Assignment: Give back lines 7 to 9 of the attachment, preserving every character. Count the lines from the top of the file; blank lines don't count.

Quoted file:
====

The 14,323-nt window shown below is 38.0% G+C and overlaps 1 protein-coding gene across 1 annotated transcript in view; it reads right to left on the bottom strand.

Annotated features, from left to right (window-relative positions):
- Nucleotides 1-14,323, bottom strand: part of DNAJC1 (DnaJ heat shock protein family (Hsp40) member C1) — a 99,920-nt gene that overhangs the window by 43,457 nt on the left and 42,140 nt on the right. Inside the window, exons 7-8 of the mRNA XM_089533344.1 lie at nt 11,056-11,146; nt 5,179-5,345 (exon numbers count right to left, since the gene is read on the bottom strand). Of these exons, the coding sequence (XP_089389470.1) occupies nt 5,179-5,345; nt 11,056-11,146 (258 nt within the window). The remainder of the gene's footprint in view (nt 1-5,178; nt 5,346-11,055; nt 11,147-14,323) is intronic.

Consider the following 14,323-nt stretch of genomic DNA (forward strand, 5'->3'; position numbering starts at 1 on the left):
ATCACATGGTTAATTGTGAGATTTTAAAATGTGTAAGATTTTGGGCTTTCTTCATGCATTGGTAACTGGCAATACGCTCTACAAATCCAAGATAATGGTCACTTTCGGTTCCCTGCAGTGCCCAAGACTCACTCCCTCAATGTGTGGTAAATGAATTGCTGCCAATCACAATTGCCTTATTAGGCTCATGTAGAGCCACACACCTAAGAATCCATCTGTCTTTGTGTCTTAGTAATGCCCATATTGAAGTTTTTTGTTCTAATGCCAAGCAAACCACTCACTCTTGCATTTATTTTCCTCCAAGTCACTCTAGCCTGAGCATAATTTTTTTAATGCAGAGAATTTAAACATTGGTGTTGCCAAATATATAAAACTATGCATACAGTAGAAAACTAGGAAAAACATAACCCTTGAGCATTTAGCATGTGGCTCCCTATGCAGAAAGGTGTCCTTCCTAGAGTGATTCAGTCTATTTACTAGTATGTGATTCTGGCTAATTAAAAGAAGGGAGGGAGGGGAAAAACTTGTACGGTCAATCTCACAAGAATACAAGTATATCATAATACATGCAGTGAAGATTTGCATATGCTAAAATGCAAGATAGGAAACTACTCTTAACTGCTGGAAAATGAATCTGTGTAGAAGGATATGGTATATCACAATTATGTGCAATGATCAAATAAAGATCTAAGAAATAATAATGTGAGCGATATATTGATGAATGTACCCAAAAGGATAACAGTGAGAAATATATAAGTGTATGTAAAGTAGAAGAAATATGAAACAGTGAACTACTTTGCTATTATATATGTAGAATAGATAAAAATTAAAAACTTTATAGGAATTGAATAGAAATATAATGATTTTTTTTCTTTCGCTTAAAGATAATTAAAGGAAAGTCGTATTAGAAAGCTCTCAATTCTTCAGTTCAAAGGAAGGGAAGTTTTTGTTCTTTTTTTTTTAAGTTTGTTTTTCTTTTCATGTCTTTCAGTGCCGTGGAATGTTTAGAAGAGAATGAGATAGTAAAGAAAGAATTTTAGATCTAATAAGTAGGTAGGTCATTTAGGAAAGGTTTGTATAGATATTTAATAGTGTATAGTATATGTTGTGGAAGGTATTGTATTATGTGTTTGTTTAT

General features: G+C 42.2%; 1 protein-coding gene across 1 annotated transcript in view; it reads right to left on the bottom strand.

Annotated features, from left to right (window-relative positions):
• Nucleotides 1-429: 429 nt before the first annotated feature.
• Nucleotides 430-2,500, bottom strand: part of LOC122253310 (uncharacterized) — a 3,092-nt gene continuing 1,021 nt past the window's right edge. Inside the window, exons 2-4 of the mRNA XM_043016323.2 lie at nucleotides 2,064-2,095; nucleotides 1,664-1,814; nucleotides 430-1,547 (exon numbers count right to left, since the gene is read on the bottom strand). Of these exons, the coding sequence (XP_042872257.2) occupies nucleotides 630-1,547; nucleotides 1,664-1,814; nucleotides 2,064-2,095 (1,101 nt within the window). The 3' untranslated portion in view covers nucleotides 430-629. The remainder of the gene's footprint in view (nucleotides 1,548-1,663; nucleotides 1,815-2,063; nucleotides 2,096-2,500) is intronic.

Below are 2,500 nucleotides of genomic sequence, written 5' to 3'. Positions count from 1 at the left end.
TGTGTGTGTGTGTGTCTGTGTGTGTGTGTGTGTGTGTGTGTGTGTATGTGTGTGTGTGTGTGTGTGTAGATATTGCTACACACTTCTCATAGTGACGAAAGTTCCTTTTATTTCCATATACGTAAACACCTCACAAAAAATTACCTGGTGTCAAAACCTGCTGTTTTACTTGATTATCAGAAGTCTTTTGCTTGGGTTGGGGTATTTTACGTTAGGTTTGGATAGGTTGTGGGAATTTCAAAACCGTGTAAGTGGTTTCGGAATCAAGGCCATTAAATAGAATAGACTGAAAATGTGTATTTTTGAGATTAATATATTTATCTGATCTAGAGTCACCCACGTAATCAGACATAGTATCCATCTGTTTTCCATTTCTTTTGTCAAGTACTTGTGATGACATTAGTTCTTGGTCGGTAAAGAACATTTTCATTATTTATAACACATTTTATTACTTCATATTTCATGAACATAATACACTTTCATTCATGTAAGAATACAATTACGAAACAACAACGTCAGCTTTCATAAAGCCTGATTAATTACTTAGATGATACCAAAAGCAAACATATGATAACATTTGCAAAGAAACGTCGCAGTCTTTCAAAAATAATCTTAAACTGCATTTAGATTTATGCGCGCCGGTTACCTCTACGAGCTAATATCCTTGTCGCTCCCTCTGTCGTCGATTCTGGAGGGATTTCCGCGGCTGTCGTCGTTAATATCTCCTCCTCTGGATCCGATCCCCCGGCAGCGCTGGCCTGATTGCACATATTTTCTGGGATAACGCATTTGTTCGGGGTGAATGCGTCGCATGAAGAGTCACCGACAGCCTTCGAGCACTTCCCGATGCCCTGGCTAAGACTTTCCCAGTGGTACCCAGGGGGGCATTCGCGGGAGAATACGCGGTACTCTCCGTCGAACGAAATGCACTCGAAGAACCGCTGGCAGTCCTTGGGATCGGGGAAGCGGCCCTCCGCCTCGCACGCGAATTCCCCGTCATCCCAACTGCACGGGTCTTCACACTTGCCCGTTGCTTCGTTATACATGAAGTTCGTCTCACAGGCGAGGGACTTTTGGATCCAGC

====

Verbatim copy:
Annotated features, from left to right (window-relative positions):
• Nucleotides 1-429: 429 nt before the first annotated feature.
• Nucleotides 430-2,500, bottom strand: part of LOC122253310 (uncharacterized) — a 3,092-nt gene continuing 1,021 nt past the window's right edge. Inside the window, exons 2-4 of the mRNA XM_043016323.2 lie at nucleotides 2,064-2,095; nucleotides 1,664-1,814; nucleotides 430-1,547 (exon numbers count right to left, since the gene is read on the bottom strand). Of these exons, the coding sequence (XP_042872257.2) occupies nucleotides 630-1,547; nucleotides 1,664-1,814; nucleotides 2,064-2,095 (1,101 nt within the window). The 3' untranslated portion in view covers nucleotides 430-629. The remainder of the gene's footprint in view (nucleotides 1,548-1,663; nucleotides 1,815-2,063; nucleotides 2,096-2,500) is intronic.